Over the years, I’ve bought countless Stax compilations and box sets. Sometimes, compilers stick to the tried and tested. They never stray far from Stax and Volt’s biggest names. This means a compilation packed full of tracks from Otis Redding, Booker T and the MGs, Isaac Hayes, The Soul Children, Johnny Taylor, William Bell, Judy Clay, The Dramatics and The Bar-Kays. Usually, they’re these artists biggest hits. Occasionally, however, a compiler goes of piste and digs deeper. This includes veteran DJ Ian Levine.

For Ian Levine’s Solid Stax Sensations, the veteran and venerable DJ has dug deep in the Stax vaults. He’s also dipped into the Volt, Truth, Hip and Enterprise vaults, and found twenty-five tracks that eschew the familiar and predictable. The result is Ian Levine’s Solid Stax Sensations, a compilation that’s all killer, and no filler. That’s no surprise.

Ian Levine’s life has revolved around soul for over forty years. He’s lived and breathed all things soul. From his days spinning Northern and Modern Soul at the Blackpool Mecca, Ian Levine knew where the soulful secrets were hidden. He’s decided to share a few of them on Ian Levine’s Solid Stax Sensations, which was recently released by Stax Records on Ace Records. It’s one of the best Stax compilations money can buy. Ian Levine’s Solid Stax Sensations is also the perfect way to dig deeper into Stax’s discography.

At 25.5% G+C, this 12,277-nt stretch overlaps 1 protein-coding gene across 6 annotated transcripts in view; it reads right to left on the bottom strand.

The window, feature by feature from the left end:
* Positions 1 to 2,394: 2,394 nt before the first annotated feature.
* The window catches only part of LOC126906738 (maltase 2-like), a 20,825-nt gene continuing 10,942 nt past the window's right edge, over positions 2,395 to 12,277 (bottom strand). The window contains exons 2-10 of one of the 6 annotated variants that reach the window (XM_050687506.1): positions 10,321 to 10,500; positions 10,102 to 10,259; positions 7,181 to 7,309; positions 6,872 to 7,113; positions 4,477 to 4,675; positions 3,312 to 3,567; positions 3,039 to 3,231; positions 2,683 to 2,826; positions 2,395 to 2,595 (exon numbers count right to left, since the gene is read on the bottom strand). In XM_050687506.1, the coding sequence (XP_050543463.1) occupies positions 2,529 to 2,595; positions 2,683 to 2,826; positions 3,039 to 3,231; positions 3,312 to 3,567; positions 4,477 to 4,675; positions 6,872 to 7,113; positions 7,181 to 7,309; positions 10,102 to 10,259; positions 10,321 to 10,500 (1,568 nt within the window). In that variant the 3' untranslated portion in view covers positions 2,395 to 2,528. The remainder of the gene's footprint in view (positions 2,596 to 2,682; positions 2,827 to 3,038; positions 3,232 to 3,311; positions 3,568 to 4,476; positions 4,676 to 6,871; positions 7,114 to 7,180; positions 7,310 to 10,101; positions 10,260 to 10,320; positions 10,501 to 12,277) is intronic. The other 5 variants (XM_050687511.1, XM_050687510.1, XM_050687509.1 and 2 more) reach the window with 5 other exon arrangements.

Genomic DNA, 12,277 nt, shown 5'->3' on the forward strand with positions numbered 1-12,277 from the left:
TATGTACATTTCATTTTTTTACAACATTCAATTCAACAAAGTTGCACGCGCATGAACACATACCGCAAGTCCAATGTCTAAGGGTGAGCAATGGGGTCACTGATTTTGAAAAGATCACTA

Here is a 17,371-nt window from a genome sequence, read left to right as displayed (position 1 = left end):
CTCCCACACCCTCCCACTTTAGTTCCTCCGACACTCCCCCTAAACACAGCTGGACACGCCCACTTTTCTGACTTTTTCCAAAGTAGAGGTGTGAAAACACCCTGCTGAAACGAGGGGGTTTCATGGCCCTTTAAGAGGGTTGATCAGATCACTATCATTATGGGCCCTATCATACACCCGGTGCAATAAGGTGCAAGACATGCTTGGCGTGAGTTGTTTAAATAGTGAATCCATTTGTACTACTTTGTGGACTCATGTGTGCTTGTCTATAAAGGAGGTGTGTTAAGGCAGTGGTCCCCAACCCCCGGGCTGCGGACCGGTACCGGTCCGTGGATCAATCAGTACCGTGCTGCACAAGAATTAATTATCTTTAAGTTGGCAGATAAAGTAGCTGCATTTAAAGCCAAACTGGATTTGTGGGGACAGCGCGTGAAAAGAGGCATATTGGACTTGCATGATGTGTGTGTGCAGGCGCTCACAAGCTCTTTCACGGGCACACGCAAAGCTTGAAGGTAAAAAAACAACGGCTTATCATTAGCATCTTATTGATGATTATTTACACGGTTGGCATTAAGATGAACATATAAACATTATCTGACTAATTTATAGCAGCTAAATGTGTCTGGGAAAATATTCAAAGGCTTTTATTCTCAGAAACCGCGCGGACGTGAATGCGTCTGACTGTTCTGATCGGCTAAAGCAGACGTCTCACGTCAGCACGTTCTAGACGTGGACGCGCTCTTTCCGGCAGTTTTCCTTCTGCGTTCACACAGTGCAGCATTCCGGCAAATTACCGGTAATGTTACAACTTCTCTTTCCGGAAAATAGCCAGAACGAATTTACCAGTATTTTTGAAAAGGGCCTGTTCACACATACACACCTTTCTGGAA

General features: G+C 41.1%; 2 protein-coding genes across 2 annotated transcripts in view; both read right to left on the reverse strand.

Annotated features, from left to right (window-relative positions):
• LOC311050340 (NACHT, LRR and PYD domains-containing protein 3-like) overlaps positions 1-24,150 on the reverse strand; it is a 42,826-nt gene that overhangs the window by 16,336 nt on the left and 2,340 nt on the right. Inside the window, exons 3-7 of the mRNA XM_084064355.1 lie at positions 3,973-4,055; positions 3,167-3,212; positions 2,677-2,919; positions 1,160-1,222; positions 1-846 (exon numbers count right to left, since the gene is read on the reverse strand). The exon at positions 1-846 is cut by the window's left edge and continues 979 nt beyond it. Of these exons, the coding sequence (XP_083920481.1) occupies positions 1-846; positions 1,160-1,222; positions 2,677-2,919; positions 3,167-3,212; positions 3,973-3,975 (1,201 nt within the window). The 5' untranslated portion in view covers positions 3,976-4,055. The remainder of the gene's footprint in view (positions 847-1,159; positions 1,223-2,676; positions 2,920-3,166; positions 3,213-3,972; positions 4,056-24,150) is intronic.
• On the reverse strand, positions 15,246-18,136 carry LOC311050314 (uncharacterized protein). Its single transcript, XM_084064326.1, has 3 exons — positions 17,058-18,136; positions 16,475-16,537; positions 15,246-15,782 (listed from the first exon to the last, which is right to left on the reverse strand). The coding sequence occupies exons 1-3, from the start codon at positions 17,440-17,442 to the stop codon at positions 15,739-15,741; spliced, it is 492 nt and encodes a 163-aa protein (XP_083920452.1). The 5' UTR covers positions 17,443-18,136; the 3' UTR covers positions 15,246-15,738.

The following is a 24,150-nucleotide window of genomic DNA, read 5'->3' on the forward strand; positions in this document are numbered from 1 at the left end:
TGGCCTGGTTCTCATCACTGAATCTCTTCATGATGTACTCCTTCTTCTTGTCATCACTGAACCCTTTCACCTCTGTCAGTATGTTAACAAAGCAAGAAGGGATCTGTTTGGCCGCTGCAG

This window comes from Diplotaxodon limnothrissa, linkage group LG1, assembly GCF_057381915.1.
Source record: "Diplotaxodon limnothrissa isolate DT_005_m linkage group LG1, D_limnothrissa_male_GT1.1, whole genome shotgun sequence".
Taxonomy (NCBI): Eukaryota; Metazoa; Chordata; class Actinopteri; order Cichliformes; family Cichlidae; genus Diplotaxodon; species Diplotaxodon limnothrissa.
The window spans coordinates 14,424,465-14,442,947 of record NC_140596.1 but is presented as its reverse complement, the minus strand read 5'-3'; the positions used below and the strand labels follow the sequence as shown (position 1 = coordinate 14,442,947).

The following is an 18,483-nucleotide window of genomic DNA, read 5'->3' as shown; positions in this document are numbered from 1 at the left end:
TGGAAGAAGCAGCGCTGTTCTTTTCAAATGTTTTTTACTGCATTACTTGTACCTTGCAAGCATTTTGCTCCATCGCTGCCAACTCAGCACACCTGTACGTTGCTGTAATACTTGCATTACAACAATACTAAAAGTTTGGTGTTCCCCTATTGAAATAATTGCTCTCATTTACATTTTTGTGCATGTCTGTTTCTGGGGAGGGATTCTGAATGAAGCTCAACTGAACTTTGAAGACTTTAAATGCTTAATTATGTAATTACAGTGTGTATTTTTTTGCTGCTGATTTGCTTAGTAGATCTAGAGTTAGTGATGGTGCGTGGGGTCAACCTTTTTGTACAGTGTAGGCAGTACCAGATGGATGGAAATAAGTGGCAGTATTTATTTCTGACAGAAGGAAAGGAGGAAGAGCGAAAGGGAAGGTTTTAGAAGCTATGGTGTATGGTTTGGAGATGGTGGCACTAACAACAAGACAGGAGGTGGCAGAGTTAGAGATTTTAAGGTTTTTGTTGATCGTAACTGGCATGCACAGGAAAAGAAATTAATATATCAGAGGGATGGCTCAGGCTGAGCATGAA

Especially for those whose budget can’t stretch to the trio of box sets that were reissued earlier this year. They feature every single released by Stax and its various imprints between 1958 and 1975. However, they’ll set you back in excess of £200. Ian Levine’s Solid Stax Sensations won’t break the budget, and is a welcome introduction to some of the best kept, soulful secrets in the Stax Records’ vaults.

IAN LEVINE’S SOLID STAX SENSATIONS.

Stax-Soul-Sensations